While alarm about the Great British Sell-Off has been circulating for a few years, and despite community asset transfer being the third option, Locality has discovered that fewer than half Local Authorities have an asset transfer policy.

Sheffield City Council has set up The Community Right to Bid which is billed as giving ‘people of Sheffield the chance to bid, to buy and take over the running of assets that are considered of value to the local community which are being sold by the current owners’. A community needs to nominate and successfully have registered the asset (a Council process). Once this is completed, my understanding is that the owner cannot sell it for purposes outside the community benefit it brings – though they don’t have to sell it to that particular community group. So that when the owner wants to sell it, the scheme allows the community group six months to make an offer to buy the asset.

Clearly, this calls on active and co-operative citizenship. As the saying goes: ‘less talk, more do’.

SHEFFIELD WATERWAYS AND FLOOD PROTECTION STRATEGY

Members will be aware that the issue of schemes for the better protection of Sheffield from floods such as the devastating one of 2007 has been around for a while now. The initial proposals roused a lot of opposition from heritage and conservation groups. In particular, those proposals which related to the Rivers Loxley and Rivelin included hard works which were considered likely to impact adversely on aesthetic, wildlife, historical, architectural and archaeological features of those valleys. In some cases, doubt was in any event cast on their likely efficacy as well. A wide range of organisations raised objections including the SCT. All then went quiet when the Government refused to fund the proposals. Whilst the City Council had originally agreed to meetings with concerned individuals and groups, a meeting never happened. Now funding is apparently on the table for proposals which affect the Don catchment. (link)

This is thought to mean the Owlerton and Malin Bridge areas which were not the most contentious areas if they don’t extend beyond those points up the valleys themselves. However, the position at going to press is far from certain.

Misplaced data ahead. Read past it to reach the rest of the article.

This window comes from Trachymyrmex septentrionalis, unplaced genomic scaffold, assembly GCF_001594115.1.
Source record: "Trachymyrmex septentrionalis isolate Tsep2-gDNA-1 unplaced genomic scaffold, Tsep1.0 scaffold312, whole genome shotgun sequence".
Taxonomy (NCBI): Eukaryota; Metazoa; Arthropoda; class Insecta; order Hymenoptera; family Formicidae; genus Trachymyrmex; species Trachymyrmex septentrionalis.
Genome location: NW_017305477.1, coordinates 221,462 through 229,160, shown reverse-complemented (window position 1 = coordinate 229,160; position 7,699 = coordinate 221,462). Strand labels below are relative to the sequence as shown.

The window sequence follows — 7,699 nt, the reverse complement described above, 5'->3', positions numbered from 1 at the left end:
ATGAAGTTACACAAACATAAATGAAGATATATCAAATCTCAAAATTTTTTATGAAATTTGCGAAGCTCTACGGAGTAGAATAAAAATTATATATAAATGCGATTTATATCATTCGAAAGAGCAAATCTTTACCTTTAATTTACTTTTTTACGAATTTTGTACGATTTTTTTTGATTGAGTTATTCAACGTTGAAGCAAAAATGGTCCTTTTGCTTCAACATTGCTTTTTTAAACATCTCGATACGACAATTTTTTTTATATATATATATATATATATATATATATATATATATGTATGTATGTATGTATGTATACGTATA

On behalf of the SCT, our trustee Jim Monach is keeping an eye on what might come forward to try to safeguard the quality of the environment in those sensitive areas.

THE RAYNSFORD REVIEW – NINE PROPOSITIONS FOR A NEW PLANNING SYSTEM

Those not directly connected with planning or the built environment may have missed the fact that a major review of the planning system has been underway. Headed by the Town and Country Planning Association,  Nick Raynsford (whose previous career includes being Director of Shelter, MP and Shadow Minister for Housing and Construction) has built this report following months of research and analysis. The Interim Report was published in May.  It makes fascinating reading. 

The executive summary gives you a taster:

If there is one striking conclusion to be drawn from the work of the Raynsford Review to date, it is that the current planning system in England does not work effectively in the long-term public  interest of communities or the nation. Putting this right requires a forensic examination of the current planning system and the many myths which surround it.

(Raynsford Review Interim Report V6, vii)

Nine propositions are made, the first being that planning should be in the public interest (which currently often doesn’t happen). The report recognises that reliance on market mechanisms has been unable to deliver ‘a wide range of public interest outcomes’. The second proposition is to fill the void of what the purpose of planning is by setting its definition in legislation:

The purpose of the planning system is to positively promote the spatial organisation of land in order to achieve long-term sustainable development. In the Planning Acts, ‘sustainable development’ means managing the use, development and protection of land, the built environment and natural resources in a way, or at a rate, which enables people and communities to provide for their social, economic and cultural well-being while sustaining the potential of future generations to meet their own needs.

The propositions continue with: a powerful, people-centred planning system; commitment to meeting people’s basic needs; simplified planning law; and alignment of infrastructure across agencies. Proposition 8 grapples with the need for ‘a fairer way to share land values’, to find a constructive way out from land speculation. It looks at three options, including ‘an element of betterment taxation, as part of capital gains tax, which should be directed towards regeneration in low-demand areas.’  Lastly, it recognises the essential element of planners themselves to be pulled up from their low morale, for them to culture imaginative, creative and visionary qualities ‘not to impose upon communities, but to inspire action by offering real options for the future of places’. To achieve this, it states, reform is needed for the education, ethics and professional development of planners. And finally this ‘requires a system, supported by necessary resources, that values high-quality and inclusive outcomes as much as it values speed of performance.’